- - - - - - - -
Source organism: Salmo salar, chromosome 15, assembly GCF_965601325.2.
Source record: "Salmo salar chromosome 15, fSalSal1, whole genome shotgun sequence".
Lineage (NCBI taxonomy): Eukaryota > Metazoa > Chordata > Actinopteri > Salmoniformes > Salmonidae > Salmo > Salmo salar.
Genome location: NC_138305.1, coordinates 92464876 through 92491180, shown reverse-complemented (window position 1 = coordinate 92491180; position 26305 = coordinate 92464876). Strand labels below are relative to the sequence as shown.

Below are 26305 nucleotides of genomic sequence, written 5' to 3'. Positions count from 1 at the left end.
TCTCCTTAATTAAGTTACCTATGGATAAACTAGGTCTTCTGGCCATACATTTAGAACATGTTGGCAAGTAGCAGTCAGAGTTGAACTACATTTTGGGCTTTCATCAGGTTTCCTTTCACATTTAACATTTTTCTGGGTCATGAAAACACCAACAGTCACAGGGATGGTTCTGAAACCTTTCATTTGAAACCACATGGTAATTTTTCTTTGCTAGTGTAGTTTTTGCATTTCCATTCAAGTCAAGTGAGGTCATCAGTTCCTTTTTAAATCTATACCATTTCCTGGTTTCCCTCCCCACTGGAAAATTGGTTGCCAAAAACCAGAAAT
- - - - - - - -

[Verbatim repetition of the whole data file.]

Source organism: Salmo salar, chromosome 15, assembly GCF_965601325.2.
Source record: "Salmo salar chromosome 15, fSalSal1, whole genome shotgun sequence".
Lineage (NCBI taxonomy): Eukaryota > Metazoa > Chordata > Actinopteri > Salmoniformes > Salmonidae > Salmo > Salmo salar.
Genome location: NC_138305.1, coordinates 92464876 through 92491180, shown reverse-complemented (window position 1 = coordinate 92491180; position 26305 = coordinate 92464876). Strand labels below are relative to the sequence as shown.

Below are 26305 nucleotides of genomic sequence, written 5' to 3'. Positions count from 1 at the left end.
TCTCCTTAATTAAGTTACCTATGGATAAACTAGGTCTTCTGGCCATACATTTAGAACATGTTGGCAAGTAGCAGTCAGAGTTGAACTACATTTTGGGCTTTCATCAGGTTTCCTTTCACATTTAACATTTTTCTGGGTCATGAAAACACCAACAGTCACAGGGATGGTTCTGAAACCTTTCATTTGAAACCACATGGTAATTTTTCTTTGCTAGTGTAGTTTTTGCATTTCCATTCAAGTCAAGTGAGGTCATCAGTTCCTTTTTAAATCTATACCATTTCCTGGTTTCCCTCCCCACTGGAAAATTGGTTGCCAAAAACCAGAAAT